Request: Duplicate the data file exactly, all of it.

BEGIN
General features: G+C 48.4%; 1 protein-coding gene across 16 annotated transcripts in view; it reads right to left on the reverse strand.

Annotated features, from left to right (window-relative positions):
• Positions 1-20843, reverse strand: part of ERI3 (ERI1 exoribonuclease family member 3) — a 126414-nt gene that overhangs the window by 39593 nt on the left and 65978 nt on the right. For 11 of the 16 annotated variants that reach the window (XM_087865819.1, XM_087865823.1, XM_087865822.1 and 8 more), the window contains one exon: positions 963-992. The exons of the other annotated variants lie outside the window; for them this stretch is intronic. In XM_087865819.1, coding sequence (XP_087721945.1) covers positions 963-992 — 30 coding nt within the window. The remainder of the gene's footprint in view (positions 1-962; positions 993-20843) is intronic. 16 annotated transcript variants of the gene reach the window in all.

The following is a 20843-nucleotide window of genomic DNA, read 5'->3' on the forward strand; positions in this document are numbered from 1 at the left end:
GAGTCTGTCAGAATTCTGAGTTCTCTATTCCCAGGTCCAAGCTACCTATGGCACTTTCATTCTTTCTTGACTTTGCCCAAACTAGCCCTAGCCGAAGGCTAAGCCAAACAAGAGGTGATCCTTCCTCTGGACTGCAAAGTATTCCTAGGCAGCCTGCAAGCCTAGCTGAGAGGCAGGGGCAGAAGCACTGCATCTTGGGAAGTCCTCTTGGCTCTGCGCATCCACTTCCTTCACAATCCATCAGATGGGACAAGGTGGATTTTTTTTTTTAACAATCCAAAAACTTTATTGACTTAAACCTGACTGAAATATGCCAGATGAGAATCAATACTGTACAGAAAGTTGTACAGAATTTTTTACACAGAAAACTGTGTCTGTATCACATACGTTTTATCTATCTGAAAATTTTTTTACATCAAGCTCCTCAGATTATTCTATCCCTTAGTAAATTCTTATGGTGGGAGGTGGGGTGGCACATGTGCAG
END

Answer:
General features: G+C 48.4%; 1 protein-coding gene across 16 annotated transcripts in view; it reads right to left on the reverse strand.

Annotated features, from left to right (window-relative positions):
• Positions 1-20843, reverse strand: part of ERI3 (ERI1 exoribonuclease family member 3) — a 126414-nt gene that overhangs the window by 39593 nt on the left and 65978 nt on the right. For 11 of the 16 annotated variants that reach the window (XM_087865819.1, XM_087865823.1, XM_087865822.1 and 8 more), the window contains one exon: positions 963-992. The exons of the other annotated variants lie outside the window; for them this stretch is intronic. In XM_087865819.1, coding sequence (XP_087721945.1) covers positions 963-992 — 30 coding nt within the window. The remainder of the gene's footprint in view (positions 1-962; positions 993-20843) is intronic. 16 annotated transcript variants of the gene reach the window in all.

The following is a 20843-nucleotide window of genomic DNA, read 5'->3' on the forward strand; positions in this document are numbered from 1 at the left end:
GAGTCTGTCAGAATTCTGAGTTCTCTATTCCCAGGTCCAAGCTACCTATGGCACTTTCATTCTTTCTTGACTTTGCCCAAACTAGCCCTAGCCGAAGGCTAAGCCAAACAAGAGGTGATCCTTCCTCTGGACTGCAAAGTATTCCTAGGCAGCCTGCAAGCCTAGCTGAGAGGCAGGGGCAGAAGCACTGCATCTTGGGAAGTCCTCTTGGCTCTGCGCATCCACTTCCTTCACAATCCATCAGATGGGACAAGGTGGATTTTTTTTTTTAACAATCCAAAAACTTTATTGACTTAAACCTGACTGAAATATGCCAGATGAGAATCAATACTGTACAGAAAGTTGTACAGAATTTTTTACACAGAAAACTGTGTCTGTATCACATACGTTTTATCTATCTGAAAATTTTTTTACATCAAGCTCCTCAGATTATTCTATCCCTTAGTAAATTCTTATGGTGGGAGGTGGGGTGGCACATGTGCAG